Not so Different
Most of my friends remain in the corporate sector and we find ourselves speaking about the differences between working for-profits and nonprofits. As far as Im concerned the only real difference between them is a financial/legal one one pays taxes and is allowed to distribute excess capital to employees and shareholders. Colleagues would argue that non-profits also differ in culture, attitude, accountability, strategy and many other things. I would argue that these elements also exist in for profit organizations and may vary depending on size and industry. In other words, I found the culture at Citibank to be very different than Avon, than GM, etc.
I would admit that there is another difference between Nonprofits vs. For-Profits related more to being mission vs. performance driven; however, having been exposed to several organizations within the nonprofit sector, I would say, that many can benefit from some performance components. For example, in the performing arts center, I was responsible for the brand, and for the marketing of over 600 events annually.
We created/executed brand guidelines ensuring our look and feel was consistently portrayed e.g. signage at the theater, promotional materials, advertising, digital, website, etc. In addition, we optimized the small budgets of the events by managing well the identification of target consumers, advertising plans, media buys, pricing, promotional materials, events, social media exposure, press releases, sales center, customer care, etc.
There was real accountability. But in addition, we were responsible for increasing the number of donors going for share of heart and growing membership. We wore one hat which pushed product and another which created the need to bring in funding. I enjoyed my time tremendously at the Broward Center. It was exciting and I was always challenged to generate revenue from varied channels.
Benefits of Working With Nonprofits
The Soup Kitchen of Boynton Beach is also characterized as a nonprofit. It exists only through the generosity of the community as they receive no funding from local, county, state or federal governments. While they too required branding work, their marketing efforts dealt more, again establishing a brand that connected with members of the community; consistently portraying the brand in all communication channels, developing a customer friendly website and a strong direct marketing program for fundraising.
I personally believe nonprofits can benefit from employing individuals from the corporate sector. We seem to understand strategic planning/execution more and are inclined to measure results and think return on investment. Sadly, I found few that even had a five year plan. No doubt there is an opportunity to improve operations.
From a marketing perspective both sectors have customers to reach. Obviously in the for profit world there is the consumer, who purchases the goods or service; in the nonprofit world there is the individual who benefits from your goods or service; volunteers who you need to motivate to join your cause and donors who provide funding. Current information suggests that approximately 26.5% of Americans over the age of 16 volunteer for an organization.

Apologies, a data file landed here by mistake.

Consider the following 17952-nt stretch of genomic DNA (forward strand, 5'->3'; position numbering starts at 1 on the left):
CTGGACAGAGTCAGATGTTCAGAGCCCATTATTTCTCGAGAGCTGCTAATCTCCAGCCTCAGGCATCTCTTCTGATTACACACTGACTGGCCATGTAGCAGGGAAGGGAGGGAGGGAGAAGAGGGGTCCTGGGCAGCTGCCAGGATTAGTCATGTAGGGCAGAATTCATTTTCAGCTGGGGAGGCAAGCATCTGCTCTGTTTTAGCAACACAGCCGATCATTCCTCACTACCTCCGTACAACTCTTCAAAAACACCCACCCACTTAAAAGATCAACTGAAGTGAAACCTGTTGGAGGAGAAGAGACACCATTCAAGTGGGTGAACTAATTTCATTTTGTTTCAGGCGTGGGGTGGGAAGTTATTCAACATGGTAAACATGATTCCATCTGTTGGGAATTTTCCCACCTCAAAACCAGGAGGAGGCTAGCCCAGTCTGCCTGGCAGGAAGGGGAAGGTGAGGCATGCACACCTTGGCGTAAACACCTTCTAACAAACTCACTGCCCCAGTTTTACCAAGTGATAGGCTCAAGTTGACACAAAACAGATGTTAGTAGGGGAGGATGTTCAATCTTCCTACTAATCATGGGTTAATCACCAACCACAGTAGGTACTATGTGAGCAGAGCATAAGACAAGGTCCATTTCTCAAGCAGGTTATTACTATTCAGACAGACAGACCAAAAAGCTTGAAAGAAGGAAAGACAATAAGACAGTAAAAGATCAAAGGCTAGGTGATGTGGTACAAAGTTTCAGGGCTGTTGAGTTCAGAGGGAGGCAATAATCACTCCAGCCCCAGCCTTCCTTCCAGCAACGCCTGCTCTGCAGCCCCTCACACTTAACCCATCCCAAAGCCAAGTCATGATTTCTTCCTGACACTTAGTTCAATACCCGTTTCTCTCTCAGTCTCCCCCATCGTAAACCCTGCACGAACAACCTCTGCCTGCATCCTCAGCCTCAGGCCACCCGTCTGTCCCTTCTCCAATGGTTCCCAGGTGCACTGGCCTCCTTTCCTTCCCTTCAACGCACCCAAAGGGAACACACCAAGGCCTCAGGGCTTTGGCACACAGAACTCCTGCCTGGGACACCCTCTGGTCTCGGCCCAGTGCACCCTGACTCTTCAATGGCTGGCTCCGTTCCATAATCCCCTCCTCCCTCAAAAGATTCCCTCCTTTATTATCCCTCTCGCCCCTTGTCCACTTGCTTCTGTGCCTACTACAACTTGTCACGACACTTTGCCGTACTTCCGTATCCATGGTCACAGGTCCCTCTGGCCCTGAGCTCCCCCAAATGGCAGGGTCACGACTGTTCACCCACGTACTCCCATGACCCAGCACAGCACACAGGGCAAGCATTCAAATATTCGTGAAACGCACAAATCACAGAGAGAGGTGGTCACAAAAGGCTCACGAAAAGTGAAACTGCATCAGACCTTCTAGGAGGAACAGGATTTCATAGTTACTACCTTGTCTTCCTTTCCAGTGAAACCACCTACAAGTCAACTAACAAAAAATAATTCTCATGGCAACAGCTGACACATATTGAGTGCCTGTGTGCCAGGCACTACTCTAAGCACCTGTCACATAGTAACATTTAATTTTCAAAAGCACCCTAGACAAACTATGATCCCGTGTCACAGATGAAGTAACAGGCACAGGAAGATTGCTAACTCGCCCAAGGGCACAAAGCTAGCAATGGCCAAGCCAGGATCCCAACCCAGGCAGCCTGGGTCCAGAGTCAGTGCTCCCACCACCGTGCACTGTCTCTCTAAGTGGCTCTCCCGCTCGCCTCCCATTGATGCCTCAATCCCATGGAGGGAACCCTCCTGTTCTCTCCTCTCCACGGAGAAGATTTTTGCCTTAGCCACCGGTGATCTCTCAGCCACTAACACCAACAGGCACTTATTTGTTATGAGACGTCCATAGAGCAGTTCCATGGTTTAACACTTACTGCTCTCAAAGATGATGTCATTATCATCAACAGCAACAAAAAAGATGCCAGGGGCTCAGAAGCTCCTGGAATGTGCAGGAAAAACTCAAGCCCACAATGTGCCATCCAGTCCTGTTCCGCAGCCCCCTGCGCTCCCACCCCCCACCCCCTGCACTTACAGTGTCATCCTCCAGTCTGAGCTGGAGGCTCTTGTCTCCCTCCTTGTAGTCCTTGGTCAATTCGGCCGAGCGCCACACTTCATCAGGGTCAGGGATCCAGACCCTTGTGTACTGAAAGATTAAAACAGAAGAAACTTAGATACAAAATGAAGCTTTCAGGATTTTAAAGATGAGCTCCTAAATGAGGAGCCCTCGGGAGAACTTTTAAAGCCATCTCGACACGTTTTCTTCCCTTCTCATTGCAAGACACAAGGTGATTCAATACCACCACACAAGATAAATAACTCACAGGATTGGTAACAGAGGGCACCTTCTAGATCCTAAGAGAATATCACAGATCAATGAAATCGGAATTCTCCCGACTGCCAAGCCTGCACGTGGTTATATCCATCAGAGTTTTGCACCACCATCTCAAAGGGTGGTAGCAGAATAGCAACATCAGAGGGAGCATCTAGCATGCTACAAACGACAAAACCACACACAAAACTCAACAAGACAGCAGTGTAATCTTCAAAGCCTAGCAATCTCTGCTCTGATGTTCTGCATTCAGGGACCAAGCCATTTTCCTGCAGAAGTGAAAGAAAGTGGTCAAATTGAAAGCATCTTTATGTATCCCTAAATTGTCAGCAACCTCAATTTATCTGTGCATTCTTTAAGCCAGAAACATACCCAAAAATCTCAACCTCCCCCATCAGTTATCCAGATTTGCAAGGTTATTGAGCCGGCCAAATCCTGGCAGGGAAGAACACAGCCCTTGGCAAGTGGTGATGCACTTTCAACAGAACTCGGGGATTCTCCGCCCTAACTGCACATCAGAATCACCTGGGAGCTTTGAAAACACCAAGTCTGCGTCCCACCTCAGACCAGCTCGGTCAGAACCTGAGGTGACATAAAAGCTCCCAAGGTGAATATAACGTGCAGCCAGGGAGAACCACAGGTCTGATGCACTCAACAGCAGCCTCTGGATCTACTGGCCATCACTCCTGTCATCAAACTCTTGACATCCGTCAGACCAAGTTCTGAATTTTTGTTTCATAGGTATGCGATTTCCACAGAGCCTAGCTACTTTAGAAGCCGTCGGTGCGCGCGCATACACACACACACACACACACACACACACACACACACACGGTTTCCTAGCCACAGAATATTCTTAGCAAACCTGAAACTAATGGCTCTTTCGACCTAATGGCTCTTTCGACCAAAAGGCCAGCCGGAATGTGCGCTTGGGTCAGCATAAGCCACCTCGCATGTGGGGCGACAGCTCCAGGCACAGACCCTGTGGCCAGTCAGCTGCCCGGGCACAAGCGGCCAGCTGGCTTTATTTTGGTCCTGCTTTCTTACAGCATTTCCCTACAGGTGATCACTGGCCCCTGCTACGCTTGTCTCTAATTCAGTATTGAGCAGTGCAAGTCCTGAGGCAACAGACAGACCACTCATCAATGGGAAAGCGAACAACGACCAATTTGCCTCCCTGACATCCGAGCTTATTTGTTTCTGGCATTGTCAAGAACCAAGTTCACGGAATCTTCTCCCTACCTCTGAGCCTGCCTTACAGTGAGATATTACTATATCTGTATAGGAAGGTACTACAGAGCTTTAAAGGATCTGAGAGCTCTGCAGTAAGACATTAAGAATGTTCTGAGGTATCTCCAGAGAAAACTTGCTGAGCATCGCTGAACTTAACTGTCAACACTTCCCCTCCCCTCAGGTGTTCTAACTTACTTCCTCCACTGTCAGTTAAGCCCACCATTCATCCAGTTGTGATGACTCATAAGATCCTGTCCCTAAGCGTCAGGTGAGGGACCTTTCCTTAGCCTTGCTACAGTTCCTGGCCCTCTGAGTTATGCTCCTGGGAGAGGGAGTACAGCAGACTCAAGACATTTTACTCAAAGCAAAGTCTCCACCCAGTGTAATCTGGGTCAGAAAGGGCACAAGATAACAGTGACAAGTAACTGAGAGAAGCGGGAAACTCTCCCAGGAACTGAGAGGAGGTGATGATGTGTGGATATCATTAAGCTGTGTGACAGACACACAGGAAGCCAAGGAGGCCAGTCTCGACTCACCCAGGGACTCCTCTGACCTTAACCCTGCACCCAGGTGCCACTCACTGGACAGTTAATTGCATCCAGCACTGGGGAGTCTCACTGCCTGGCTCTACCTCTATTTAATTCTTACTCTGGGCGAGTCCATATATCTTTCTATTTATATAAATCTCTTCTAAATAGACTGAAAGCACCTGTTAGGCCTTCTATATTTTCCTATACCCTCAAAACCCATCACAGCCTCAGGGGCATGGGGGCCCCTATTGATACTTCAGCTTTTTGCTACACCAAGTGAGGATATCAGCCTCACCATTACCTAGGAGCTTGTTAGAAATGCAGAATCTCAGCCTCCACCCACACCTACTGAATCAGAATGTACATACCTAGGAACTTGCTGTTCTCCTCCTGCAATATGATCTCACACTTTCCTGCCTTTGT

Whether you are employed or non-employed, I would encourage you also to volunteer. Identify a cause that you are passionate about or an organization you value and jump in. There are many benefits to volunteering. Its a wonderful way for you to build or keep skills active, be challenged, make new friends, develop a career network, be an agent of change, build your resume, enhance your education etc.
There is also another reason to consider volunteering and/or working in a nonprofit -- the opportunity you have to create positive change in your community. Its a wonderful feeling, to be part of progressing the organizations efforts and helping members in the community. It does not get any better than that! Knowing that what you do is making a difference.
Sources: 2012 IRS Data Book, The NonProfit Almanac 2012, Current Population Survey, September 2012
About the author
Sonoia Green is a nationally recognized leader in marketing and brand communications forover 25 years, with a specialty in multicultural/diversity marketing.
Sonia was the first Director of Avon's first U.S. Hispanic Marketing Division, she successfully developed and introduced new products and marketing programs. She also served as President and Chief Operating Officer for the company, Ingram Micro, the world's largest distributor of technology products. Ms. Green was Director of Diversity Marketing and Sales at General Motors with responsibility for the Hispanic and Asian consumer segments. Ms. Green was instrumental in developing the strategic plans that generated market share increases. Most recently Ms. Green served as V.P. of Marketing and Sales at the Broward Center for the Performing Arts, Hispanic Institute for Research and Development, Mexican Cultural Institute of New York, and the National Hispanic Corporate Council at which held the Chairperson position.
Ms. Green received her B.B.A., Baruch College of NY and Marketing Management Program, Columbia University Graduate School of Business.